Poll Finds Rising Concern About School Finance
Americans are becoming increasingly concerned about the financial crunch on the public schools, and they look to the federal government to alleviate the problem "if and when money from Washington is available," reports a new public-opinion survey by the pollster George Gallup.
The Fourteenth Annual Gallup Poll of the Public's Attitudes Toward the Public Schools reveals that "lack of proper financial support" is a major problem for schools. Twenty-two percent of those interviewed said it was one of the biggest problems in their communities; 12 percent of those polled last year said so.
Federal funds for education have also assumed a higher priority, the survey said. Public-school education "should be given first consideration" when federal money is distributed, said 21 percent of those interviewed. When the question about federal priorities was asked previously, in 1975, health care was ranked first.
Tables detailing the resultsof the poll begin on page 10.
"If Congress listened to the American people, public-school education would receive far more money from the federal government than it now does," the survey concluded.
The poll, conducted by Mr. Gallup's Public Opinion Surveys, Inc., asked 1,557 adults their opinions on the quality of their local schools, on controversial issues such as public versus private schools and textbook selection, and on priorities in the school curriculum.
The poll was sponsored by the Phi Delta Kappa education fraternity and appears in the September issue of its magazine, Phi Delta Kappan.
One finding of the poll mirrors the position taken by many of those engaged in the education profession: Although the public supports the concept of increased federal support for public education, "a majority of U.S. citizens would like the federal government to have even less influence in the future ... in determining the educational pro-grams of the local public schools," the survey said.
Fifty-four percent of those interviewed favored less federal influence over the schools, while 28 percent said Washington should have more influence.
Although the public's concern over educational finances increased during the past year, the Gallup organization found once again that citizens perceive "a lack of discipline" as the main problem confronting the public schools. That finding corresponds to responses given in the Gallup polls on education in 13 of the last 14 years.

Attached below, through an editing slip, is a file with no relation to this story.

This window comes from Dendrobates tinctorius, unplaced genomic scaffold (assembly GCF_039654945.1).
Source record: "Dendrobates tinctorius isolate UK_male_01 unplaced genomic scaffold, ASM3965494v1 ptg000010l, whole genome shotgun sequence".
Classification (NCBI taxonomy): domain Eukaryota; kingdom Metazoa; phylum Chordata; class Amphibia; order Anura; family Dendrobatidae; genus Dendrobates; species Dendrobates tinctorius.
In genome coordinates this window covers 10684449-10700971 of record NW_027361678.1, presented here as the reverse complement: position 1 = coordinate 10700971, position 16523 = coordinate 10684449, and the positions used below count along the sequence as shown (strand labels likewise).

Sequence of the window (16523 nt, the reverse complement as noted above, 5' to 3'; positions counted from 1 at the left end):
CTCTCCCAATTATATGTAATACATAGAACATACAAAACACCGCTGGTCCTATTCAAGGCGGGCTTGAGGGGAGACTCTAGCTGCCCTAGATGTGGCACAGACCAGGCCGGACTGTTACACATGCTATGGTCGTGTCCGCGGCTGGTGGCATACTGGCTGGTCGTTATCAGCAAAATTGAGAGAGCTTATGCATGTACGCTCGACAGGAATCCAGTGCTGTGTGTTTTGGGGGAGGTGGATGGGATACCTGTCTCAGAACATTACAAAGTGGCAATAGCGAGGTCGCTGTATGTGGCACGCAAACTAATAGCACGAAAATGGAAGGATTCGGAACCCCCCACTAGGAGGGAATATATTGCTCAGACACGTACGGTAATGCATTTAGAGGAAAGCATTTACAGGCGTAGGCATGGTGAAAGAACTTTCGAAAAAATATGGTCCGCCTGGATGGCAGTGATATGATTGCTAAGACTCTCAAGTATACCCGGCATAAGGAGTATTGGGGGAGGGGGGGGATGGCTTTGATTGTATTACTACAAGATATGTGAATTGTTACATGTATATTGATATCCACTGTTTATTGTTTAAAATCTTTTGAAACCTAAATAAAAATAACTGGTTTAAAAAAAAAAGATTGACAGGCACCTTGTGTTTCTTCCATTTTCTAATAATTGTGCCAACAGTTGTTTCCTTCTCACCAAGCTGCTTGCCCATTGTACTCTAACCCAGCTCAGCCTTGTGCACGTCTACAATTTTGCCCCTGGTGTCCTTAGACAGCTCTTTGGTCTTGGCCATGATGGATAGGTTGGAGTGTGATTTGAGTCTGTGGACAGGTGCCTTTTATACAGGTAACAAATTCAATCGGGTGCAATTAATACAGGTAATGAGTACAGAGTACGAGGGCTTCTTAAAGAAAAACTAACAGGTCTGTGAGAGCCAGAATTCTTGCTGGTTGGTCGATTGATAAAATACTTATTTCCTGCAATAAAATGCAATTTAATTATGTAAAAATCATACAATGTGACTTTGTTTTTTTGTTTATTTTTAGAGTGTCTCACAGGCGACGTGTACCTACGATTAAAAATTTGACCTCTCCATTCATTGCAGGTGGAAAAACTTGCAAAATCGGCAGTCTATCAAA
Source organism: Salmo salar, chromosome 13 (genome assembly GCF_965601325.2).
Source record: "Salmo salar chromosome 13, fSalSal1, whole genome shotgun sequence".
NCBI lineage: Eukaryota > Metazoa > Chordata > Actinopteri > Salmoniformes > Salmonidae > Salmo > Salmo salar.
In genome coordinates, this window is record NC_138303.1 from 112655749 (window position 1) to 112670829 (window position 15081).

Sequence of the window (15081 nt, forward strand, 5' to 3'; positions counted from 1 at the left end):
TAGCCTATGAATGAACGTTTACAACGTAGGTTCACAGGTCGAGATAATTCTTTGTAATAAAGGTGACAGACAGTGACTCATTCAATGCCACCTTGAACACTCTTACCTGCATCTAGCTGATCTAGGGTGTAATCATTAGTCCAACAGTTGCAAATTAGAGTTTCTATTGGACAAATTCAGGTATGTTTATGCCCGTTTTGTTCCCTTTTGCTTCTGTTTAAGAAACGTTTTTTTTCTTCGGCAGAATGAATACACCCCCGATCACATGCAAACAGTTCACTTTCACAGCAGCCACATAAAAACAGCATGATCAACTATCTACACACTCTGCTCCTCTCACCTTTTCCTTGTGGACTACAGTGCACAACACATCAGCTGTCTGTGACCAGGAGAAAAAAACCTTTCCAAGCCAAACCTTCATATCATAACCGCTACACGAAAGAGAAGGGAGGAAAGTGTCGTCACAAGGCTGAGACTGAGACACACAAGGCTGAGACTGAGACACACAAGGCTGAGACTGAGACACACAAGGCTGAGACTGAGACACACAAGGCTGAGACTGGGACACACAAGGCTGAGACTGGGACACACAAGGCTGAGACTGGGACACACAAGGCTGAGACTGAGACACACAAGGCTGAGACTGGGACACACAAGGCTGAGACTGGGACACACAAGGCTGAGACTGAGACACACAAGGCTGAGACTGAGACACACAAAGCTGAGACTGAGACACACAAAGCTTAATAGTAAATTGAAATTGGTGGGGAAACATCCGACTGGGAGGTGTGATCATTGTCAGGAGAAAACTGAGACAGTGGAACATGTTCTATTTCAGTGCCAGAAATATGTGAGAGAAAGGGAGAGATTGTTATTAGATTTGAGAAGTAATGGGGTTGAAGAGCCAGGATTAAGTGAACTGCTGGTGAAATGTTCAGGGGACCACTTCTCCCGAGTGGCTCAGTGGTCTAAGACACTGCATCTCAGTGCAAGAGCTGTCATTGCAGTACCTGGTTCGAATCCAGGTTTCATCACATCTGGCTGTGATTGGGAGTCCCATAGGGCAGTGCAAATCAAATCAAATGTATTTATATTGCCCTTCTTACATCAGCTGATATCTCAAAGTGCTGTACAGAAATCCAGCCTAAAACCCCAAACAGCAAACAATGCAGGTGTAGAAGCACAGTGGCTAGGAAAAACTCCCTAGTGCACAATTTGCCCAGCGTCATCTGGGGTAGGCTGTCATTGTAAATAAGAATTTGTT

This year, for the first time, the Gallup organization asked those interviewed, "How serious is the problem of discipline in the local schools?"
"Approximately 7 persons in 10 regard discipline as a 'very serious' or 'fairly serious' problem," according to the survey. "Only 2 in 10 say it is 'not too serious' or 'not at all serious.' It is significant that parents of children attending school--presumably those who are in the best position to know--hold virtually the same views as the general public."
Differences in Discipline
When respondents were asked to specify what they meant by "discipline," 54 percent said "obeying rules/regulations." That opinion differs from the perception of discipline in the minds of school administrators, who "are more likely to think of discipline problems as absenteeism, vandalism, and similar behavior," the poll found.
Another 49 percent of citizens surveyed described discipline as "authority/control by teachers" or "respect for teachers." Discipline problems were also blamed, by 63 percent of respondents, for driving public-school teachers out of the classroom.
Drug abuse in the schools is perceived as an increasing concern, the poll found. Twenty percent of those surveyed listed it as one of the biggest problems of the public schools, up from 15 percent last year.
The poll reported less concern about busing and integration than was found last year, however. Six percent of this year's respondents cited it as a major problem, compared to 10 percent in 1981.
The reason for the decrease, in the opinion of one observer, has much to do with public awareness of the anti-busing policies of the Reagan Administration.
"This Administration has definitely expressed its view that busing is the remedy of last resort," said an aide to J. Bennett Johnston, the Louisiana Democrat who is a firm opponent of school busing. "You could conclude that reduced enforcement action [by the federal Justice Department] seeking busing as a principal means to desegregate has resulted in a reduction in fears [of busing] in many communities." The aide asked not to be identified.
Despite worries about the security--financial and otherwise--of the public schools, Americans this year gave their local schools about the same ratings as they did in 1981. Eight percent of those polled gave their local schools an "A" rating, 29 percent a "B," 33 percent a ''C," 14 percent a "D," and 5 percent a failing grade. Eleven percent had no opinion.
The Gallup pollsters also found, as in previous years, that parents with children in public schools tended to grade those schools higher than persons with no children in the schools. And parents continue to give their own local schools higher grades than they do public schools in general.